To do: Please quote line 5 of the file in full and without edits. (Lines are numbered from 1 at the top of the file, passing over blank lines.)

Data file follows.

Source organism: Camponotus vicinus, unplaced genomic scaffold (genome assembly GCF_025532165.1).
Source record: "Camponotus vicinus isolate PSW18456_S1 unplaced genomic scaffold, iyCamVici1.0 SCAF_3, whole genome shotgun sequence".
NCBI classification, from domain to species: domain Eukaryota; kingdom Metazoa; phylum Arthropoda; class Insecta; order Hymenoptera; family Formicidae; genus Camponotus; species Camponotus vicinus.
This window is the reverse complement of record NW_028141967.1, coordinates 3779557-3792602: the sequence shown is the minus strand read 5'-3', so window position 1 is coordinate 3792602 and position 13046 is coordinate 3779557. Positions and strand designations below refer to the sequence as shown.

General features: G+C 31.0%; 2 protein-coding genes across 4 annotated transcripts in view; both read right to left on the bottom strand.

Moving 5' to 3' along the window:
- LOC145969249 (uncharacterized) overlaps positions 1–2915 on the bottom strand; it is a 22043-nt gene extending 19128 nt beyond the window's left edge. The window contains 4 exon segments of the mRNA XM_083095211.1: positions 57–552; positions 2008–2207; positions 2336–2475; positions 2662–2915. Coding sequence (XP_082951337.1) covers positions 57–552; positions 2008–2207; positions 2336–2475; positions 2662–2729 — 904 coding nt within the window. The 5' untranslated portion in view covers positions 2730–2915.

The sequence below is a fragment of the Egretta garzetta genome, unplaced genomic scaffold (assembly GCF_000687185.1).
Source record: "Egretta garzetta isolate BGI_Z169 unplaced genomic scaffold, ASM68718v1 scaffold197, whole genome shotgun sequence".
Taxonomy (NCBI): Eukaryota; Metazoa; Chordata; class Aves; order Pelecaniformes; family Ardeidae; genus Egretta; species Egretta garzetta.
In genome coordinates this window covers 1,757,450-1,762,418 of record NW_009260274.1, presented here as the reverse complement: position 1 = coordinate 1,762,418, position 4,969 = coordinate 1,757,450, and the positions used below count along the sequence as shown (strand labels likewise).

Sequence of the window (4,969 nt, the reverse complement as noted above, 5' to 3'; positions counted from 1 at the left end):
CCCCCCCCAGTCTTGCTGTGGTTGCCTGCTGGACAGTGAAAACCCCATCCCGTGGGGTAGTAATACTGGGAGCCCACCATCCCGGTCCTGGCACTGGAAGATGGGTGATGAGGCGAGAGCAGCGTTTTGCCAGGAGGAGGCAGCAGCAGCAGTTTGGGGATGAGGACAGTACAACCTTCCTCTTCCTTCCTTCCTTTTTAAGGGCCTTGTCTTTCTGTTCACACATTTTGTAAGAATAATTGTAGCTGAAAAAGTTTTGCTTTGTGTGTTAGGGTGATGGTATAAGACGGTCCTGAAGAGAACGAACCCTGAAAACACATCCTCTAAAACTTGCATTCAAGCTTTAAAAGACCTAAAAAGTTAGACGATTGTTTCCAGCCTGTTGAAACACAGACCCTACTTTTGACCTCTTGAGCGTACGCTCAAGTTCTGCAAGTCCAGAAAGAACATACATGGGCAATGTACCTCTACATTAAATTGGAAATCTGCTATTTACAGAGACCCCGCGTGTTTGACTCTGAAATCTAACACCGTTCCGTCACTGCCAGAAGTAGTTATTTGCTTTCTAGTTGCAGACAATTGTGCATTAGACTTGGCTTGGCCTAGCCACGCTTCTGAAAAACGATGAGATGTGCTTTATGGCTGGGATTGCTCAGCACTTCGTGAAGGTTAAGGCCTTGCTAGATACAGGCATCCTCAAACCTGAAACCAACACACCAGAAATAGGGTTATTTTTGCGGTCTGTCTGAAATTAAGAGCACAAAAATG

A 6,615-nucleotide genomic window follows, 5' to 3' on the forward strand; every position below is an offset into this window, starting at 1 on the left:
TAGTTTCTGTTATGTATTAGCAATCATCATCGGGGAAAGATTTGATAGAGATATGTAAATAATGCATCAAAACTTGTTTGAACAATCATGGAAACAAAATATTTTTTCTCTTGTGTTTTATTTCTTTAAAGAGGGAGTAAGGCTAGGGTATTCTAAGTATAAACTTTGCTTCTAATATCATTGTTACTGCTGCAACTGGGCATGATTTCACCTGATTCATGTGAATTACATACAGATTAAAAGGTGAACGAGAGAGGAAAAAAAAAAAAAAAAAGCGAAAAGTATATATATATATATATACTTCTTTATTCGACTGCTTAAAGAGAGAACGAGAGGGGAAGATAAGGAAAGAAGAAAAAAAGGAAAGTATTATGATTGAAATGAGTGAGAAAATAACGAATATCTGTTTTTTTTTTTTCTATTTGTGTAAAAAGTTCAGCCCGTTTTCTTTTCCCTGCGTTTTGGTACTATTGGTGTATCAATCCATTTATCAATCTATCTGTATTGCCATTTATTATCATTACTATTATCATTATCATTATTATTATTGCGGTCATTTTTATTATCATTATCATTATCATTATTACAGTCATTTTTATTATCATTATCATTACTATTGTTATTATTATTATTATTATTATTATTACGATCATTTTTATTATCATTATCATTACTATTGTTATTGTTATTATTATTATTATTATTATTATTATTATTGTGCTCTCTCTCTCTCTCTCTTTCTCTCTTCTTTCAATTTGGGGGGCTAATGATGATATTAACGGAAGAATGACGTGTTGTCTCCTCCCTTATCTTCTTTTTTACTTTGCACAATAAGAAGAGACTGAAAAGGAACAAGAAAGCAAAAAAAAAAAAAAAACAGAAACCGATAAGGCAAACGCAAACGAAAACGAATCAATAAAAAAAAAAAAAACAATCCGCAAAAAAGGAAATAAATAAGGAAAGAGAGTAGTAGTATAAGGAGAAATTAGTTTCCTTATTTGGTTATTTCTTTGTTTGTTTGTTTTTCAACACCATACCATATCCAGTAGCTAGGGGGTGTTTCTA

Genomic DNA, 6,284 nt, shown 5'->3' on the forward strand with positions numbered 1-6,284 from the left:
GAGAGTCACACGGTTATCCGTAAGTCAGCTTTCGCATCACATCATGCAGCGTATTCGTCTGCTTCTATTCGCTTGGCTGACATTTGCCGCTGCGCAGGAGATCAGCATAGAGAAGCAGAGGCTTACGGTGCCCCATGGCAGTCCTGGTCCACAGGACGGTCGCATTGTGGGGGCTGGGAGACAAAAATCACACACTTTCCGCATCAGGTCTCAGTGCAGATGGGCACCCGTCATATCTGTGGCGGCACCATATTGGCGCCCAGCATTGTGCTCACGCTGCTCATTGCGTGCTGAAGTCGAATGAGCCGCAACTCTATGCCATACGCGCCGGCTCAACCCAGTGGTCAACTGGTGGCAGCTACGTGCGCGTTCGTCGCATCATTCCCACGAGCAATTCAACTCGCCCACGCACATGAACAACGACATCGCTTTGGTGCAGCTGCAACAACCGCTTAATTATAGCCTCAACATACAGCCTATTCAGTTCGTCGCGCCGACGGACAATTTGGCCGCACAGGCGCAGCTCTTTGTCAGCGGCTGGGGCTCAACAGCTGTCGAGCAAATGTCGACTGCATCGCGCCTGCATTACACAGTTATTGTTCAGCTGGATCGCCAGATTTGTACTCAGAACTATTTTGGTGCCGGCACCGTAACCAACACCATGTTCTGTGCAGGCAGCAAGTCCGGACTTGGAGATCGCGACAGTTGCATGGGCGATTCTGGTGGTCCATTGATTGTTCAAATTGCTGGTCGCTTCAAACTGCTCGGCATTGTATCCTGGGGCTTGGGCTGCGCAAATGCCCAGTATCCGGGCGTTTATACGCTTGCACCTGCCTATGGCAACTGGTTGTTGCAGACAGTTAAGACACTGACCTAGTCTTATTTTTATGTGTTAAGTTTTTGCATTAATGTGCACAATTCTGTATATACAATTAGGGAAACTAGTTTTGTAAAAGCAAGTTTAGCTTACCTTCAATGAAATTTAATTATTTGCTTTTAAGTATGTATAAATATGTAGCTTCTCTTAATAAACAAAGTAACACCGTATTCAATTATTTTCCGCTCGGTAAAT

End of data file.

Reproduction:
General features: G+C 31.0%; 2 protein-coding genes across 4 annotated transcripts in view; both read right to left on the bottom strand.